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E-bike rider cleared of causing London pedestrian's death by careless driving

Thomas Hanlon was travelling at around 30mph on modified e-bike when Sakine Cihan ran into road

A man who was riding a modified electric bike when he struck a pedestrian who later died from her injuries has been found not guilty of causing her death by dangerous driving.

Thomas Hanlon, aged 32, faced the charge because the bike he was riding had been modified to go faster than the permitted 15.5mph above which the motor is required to cut out, meaning the bike was classified as a motorcycle.

In what is thought to be the first case of its kind involving a modified e-bike, BBC News reports that Hanlon was also acquitted of driving without a licence.

During the trial, one cyclist who witnessed the fatal collision on Kingsland High Street, Dalston, East London on 28 August 2018, described how he thought, ‘Jesus, that’s fast!’ as Hanlon passed him moments beforehand.

Pedestrian Sakine Cihan, who was filmed by CCTV cameras running across the road, sustained fatal head injuries after Hanlon, who was estimated to be travelling at 10mph above the 20mph speed limit, collided with her. He left the scene but subsequently handed himself in to police.

Claire Howell, defending Hanlon at the Old Bailey, said that Ms Cihan “ran out in front of him.”

She continued: “He is going straight along a straight road on a sunny clear day when he has got the right of way and he can see the lights have changed to green and he's just moving through.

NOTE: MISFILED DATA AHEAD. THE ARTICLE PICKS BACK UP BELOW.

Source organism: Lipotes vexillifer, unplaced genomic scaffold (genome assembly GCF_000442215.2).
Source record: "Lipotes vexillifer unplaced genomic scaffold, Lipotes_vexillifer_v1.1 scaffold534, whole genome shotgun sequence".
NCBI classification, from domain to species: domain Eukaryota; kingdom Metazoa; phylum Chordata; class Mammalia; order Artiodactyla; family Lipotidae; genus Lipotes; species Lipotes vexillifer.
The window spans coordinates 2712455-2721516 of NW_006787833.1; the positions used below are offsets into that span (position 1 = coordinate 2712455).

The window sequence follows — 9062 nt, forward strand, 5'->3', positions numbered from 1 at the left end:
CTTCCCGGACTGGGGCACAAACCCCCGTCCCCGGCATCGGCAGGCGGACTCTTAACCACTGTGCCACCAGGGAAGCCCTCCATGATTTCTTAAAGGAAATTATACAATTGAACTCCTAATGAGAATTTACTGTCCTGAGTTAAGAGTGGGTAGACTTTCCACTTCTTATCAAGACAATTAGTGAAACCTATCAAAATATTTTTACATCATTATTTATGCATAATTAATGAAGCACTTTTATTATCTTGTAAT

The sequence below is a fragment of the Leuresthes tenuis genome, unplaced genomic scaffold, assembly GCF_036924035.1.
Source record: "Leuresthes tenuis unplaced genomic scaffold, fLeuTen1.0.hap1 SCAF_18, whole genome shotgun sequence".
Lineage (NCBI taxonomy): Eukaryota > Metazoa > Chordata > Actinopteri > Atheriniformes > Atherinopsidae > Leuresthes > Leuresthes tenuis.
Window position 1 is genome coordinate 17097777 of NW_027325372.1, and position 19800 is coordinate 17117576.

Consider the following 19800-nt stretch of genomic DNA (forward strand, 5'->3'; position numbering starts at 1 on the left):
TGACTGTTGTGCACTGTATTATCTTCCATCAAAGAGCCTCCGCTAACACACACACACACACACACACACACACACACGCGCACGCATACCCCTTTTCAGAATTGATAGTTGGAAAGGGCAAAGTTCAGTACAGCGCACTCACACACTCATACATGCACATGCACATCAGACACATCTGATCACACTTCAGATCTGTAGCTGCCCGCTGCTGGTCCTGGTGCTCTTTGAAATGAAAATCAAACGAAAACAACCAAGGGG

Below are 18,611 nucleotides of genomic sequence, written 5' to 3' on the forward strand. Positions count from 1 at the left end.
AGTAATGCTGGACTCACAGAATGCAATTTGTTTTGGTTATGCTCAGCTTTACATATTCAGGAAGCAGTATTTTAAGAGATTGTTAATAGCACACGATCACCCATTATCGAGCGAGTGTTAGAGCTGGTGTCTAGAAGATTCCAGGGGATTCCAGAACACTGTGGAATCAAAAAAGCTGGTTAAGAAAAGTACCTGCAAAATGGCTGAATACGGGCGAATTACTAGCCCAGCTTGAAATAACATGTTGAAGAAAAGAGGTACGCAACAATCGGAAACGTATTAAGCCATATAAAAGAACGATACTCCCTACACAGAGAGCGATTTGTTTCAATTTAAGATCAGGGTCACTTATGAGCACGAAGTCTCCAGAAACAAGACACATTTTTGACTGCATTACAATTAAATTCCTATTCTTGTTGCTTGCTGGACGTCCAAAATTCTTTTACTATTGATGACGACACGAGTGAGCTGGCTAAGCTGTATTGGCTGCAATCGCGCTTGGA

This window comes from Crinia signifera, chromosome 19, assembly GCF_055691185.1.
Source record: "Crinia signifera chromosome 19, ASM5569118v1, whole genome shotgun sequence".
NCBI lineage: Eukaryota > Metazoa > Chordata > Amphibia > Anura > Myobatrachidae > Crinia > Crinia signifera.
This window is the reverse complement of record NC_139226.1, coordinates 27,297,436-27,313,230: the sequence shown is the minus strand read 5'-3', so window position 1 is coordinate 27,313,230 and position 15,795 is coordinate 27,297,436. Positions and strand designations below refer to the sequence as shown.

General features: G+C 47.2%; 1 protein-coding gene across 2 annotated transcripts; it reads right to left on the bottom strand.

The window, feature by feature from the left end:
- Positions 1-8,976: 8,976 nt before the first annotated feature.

“His reactions were quicker than many confident and careful drivers in the time it took him to react to her stepping out, which suggests he was keeping a good look out,” she added.

The jury returned not guilty verdicts on the charges Hanlon had been facing after deliberating for around an hour.

Simon has been news editor at since 2009, reporting on 10 editions and counting of pro cycling’s biggest races such as the Tour de France, stories on issues including infrastructure and campaigning, and interviewing some of the biggest names in cycling. A law and languages graduate, published translator and former retail analyst, his background has proved invaluable in reporting on issues as diverse as cycling-related court cases, anti-doping investigations, and the bike industry. He splits his time between London and Cambridge, and loves taking his miniature schnauzer Elodie on adventures in the basket of her Elephant Bike.

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